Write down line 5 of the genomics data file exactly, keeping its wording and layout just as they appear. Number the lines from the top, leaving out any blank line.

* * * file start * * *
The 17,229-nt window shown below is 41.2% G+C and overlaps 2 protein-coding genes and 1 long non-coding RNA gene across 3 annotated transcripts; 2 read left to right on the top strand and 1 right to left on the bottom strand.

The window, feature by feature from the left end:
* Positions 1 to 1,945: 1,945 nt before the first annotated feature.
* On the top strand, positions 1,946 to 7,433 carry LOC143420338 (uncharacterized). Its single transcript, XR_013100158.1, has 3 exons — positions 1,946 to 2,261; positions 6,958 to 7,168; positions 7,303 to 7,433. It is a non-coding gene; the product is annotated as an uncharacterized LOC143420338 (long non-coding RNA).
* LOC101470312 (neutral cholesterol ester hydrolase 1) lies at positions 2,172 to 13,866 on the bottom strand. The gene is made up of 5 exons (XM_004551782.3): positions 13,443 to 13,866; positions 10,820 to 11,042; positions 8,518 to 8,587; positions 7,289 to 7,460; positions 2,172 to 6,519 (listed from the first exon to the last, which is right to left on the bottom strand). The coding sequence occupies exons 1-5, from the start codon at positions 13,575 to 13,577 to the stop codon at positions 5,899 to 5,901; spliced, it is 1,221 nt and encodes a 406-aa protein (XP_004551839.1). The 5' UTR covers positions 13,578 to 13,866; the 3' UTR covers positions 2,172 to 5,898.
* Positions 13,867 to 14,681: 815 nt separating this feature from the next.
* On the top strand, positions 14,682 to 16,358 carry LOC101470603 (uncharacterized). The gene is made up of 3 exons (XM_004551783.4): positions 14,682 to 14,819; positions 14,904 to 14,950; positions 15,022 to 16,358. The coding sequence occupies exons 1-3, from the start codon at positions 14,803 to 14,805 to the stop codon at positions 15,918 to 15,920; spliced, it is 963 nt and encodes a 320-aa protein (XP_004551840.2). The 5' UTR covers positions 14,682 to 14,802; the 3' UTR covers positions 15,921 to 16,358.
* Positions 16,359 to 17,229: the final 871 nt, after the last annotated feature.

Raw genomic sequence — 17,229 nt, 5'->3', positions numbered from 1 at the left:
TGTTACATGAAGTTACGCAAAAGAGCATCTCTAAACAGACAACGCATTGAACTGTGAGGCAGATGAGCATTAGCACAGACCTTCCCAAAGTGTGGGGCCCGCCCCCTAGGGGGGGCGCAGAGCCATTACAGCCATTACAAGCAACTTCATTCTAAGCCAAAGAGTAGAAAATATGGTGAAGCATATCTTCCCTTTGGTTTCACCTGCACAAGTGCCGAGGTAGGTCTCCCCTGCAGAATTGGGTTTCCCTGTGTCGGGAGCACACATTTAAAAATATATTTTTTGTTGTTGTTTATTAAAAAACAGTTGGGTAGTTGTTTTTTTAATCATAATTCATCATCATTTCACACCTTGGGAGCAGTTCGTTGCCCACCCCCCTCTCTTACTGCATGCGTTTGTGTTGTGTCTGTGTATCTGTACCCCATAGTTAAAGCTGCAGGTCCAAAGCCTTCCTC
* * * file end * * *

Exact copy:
* LOC101470312 (neutral cholesterol ester hydrolase 1) lies at positions 2,172 to 13,866 on the bottom strand. The gene is made up of 5 exons (XM_004551782.3): positions 13,443 to 13,866; positions 10,820 to 11,042; positions 8,518 to 8,587; positions 7,289 to 7,460; positions 2,172 to 6,519 (listed from the first exon to the last, which is right to left on the bottom strand). The coding sequence occupies exons 1-5, from the start codon at positions 13,575 to 13,577 to the stop codon at positions 5,899 to 5,901; spliced, it is 1,221 nt and encodes a 406-aa protein (XP_004551839.1). The 5' UTR covers positions 13,578 to 13,866; the 3' UTR covers positions 2,172 to 5,898.